The world of digital marketing can be a difficult one to navigate if you are just starting out. So why do it alone?
For decades, partnership marketing has been a fantastic way to build your brand image in front of a whole new audience by associating with another business! With over 90% of UK businesses being SMEs, being seen to stand out can prove to be tricky, but by teaming up with another business, you can create a unique opportunity to produce content that boosts your marketing game in front of your target audience.
What is partnership marketing?
A marketing partnership provides mutual marketing benefits for two businesses’. This covers a wide range of partnerships, and complexities, and often each partnership is unique to the companies involved
However, there is one single aim in mind; to bring two companies together to create a marketing campaign or long term plan that targets both companies' goals as one.
With this in mind, it is important of course to pick a partner who is aligned with your own business’ goal. After all, a fast-food restaurant and a B2B Coms team have very different end goals, audiences and needs. A partnership with them would not provide the best results. Think about who you would work best with, and who your audience would react well to when you start working with them. You want to be able to see results, so your values and your audience values need to line up and appear natural - not forced or contrived.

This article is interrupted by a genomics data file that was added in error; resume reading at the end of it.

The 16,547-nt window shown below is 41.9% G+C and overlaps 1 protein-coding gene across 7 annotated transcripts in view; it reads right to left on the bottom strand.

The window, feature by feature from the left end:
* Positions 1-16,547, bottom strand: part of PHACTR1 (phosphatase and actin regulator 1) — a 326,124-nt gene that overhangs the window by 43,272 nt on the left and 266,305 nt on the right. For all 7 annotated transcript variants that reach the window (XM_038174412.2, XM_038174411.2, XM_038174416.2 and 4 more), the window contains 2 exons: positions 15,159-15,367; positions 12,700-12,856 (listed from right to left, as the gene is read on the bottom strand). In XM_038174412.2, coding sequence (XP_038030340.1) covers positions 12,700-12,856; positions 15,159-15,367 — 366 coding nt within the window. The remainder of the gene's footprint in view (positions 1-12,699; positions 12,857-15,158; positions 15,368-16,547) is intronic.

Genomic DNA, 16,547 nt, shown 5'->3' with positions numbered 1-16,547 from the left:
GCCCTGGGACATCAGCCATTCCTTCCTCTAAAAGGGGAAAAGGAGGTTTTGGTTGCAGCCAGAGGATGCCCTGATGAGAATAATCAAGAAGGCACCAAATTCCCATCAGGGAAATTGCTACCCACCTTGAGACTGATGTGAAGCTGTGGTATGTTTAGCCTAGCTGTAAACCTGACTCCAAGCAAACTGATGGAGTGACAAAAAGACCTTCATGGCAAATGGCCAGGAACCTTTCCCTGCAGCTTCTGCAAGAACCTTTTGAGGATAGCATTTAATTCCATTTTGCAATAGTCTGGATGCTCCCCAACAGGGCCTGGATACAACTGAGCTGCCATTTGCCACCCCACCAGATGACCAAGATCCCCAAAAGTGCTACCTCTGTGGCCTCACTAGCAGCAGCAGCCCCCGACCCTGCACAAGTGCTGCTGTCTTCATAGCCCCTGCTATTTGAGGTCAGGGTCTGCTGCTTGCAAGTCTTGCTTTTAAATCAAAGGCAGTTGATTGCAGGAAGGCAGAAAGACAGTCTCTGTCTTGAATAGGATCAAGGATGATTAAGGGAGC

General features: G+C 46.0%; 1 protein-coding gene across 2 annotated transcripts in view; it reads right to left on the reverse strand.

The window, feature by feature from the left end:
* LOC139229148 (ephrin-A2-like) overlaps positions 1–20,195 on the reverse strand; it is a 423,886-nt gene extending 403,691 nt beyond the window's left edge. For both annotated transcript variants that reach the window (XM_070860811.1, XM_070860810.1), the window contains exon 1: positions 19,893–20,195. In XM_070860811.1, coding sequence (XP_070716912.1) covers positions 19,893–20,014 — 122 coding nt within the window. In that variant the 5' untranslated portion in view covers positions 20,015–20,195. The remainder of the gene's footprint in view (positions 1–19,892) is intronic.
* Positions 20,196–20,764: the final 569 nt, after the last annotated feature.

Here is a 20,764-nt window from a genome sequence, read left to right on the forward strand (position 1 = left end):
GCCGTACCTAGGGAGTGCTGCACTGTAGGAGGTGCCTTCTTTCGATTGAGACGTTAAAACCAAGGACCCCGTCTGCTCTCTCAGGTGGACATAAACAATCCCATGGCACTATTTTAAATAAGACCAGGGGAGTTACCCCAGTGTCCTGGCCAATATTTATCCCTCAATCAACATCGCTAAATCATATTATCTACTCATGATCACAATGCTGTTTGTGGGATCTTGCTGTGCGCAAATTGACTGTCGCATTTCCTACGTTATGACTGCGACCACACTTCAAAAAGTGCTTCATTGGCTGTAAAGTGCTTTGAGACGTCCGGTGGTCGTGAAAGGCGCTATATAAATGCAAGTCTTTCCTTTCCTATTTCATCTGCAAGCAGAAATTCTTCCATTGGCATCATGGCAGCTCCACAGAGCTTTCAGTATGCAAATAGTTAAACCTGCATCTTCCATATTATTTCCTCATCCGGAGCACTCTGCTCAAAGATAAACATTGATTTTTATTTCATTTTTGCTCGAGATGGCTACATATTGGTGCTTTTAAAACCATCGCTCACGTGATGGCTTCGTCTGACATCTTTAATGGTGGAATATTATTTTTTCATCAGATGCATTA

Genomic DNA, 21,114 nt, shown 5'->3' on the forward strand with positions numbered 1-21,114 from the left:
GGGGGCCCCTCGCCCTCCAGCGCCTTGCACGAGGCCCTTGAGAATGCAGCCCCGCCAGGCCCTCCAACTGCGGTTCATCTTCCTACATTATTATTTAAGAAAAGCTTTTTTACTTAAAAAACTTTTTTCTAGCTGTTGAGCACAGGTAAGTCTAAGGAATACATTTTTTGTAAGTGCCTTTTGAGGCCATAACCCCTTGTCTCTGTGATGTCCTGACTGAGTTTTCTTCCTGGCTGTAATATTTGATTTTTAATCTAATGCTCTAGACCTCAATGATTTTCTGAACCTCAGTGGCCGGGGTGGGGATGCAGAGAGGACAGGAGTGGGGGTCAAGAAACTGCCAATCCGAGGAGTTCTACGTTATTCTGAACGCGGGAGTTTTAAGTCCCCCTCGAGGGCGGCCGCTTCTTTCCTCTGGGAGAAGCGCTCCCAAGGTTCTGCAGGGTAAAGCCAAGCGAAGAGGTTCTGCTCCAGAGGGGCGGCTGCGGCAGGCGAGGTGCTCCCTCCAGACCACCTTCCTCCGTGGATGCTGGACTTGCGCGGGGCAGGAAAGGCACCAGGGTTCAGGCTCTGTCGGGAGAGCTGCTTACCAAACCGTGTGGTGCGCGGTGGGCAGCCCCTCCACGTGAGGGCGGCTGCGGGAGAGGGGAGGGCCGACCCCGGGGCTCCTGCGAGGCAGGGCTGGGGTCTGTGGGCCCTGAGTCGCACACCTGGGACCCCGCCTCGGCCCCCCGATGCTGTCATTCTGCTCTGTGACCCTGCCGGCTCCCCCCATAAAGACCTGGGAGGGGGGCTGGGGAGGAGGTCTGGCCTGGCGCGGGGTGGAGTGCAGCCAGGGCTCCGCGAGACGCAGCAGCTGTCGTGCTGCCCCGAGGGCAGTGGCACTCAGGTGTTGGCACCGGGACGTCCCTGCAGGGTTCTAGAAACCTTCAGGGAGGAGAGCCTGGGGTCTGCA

Bdaily, for example, look to partner with companies who have an interest in regional B2B advertising in the UK. Our audience is often business owners or influences who want to see B2B news from the UK. This means a partnership between us and a children’s clothes shop might not provide the best ROI, but working with a local IT solutions team might align with us perfectly. Our children’s clothes shop may be better connecting with a mum’s advice blog, where they will find a better audience to connect with.
Types of Partnership Marketing
Your type of partnership marketing will depend on a number of factors; end goals, company types, time and money. Each business and partnership is different, and whilst some might involve a number of different marketing aspects, others may only be able to fit one into a partnership. Here are some examples of Partnership Marketing types